Researchers have picked up strange, unexpected signals from deep space that could point to the existence of dark matter. When it comes to one of the most elusive and hard-to-prove substances in the universe, dark matter ranges up at the top.
Though dark matter is ubiquitous and omnipresent, it’s nearly impossible to catch a glimpse of. Everyone in astronomical sciences is on the lookout for dark matter.Dr Alexy Boyarasky
It’s been 70 years since the existence of dark matter was theorized, and even with the decades of progress made with scientific study and detection methods dark matter has remained impossible to pin down; however, that might have all changed after scientists from Leiden University in The Netherlands and the EFPL Laboratory of Particle Physics and Cosmology in Switzerland detected a distinct transmission pattern.
Scientists found that the spectrum of light emerging from both the Andromeda Galaxy and a galaxy cluster present in the Perseus constellation were emitting anomalous spikes from regions where nothing should exist. With dark matter being invisible and undetectable – and with these regions of space corresponding to where the largest theoretical concentrations are understood to exist – researchers believe that they may have discovered evidence of the decay of a dark matter particle according to Dr. Oleg Ruchayskiy, from the EFPL Laboratory of Particle Physics and Cosmology. The discovery, Dr. Ruchayskiy adds, could revolutionize astronomy, ushering in a brand new age for the science and opening up untold secrets to further study.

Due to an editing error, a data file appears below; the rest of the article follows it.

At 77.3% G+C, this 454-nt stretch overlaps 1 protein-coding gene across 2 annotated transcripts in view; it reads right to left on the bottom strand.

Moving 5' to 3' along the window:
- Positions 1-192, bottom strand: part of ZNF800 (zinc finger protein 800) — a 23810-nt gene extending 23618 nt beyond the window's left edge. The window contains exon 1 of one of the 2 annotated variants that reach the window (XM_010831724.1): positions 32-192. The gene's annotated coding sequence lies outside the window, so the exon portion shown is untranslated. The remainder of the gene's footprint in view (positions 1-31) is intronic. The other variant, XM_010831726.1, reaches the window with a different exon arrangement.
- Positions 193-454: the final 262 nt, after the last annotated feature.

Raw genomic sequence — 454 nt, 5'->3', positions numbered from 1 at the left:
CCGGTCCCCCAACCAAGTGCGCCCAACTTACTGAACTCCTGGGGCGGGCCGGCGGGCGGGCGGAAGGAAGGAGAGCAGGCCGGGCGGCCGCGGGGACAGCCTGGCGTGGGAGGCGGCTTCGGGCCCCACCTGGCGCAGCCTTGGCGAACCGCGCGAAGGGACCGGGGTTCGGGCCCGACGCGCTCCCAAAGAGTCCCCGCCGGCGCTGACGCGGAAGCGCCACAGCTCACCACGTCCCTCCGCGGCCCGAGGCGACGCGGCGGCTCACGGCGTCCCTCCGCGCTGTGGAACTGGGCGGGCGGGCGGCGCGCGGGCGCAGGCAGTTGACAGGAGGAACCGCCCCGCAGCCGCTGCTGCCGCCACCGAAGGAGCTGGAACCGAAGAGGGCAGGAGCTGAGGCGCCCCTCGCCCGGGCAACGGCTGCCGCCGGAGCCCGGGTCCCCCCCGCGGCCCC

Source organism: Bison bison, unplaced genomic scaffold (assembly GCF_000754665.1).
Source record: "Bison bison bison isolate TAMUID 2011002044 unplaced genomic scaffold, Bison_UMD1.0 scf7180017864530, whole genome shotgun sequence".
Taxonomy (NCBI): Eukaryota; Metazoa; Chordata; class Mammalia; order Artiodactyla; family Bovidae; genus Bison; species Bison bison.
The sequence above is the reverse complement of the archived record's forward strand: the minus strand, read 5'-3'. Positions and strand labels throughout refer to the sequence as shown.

Leiden University’s Dr. Alexey Boyarasky also commented on the possible breakthrough, remarking that though dark matter is ubiquitous and omnipresent, it’s nearly impossible to catch a glimpse of. Everyone in astronomical sciences is on the lookout for dark matter, Dr. Boyarasky added, but this could very well be the first sign to point to its observable existence.
The discovery will need to be confirmed, the scientist said, before new, even better adapted systems are made that could ostensibly study these dark matter particle signals in greater depth. Specially designed telescopes could soon be built to carry out these observations, which could end up in revealing the secrets of dark matter to scientists interested in reconstructing how the universe was originally formed billions of years ago, according to Dr. Boyarasky.
This archive content was originally published December 11, 2014 (www.betawired.com)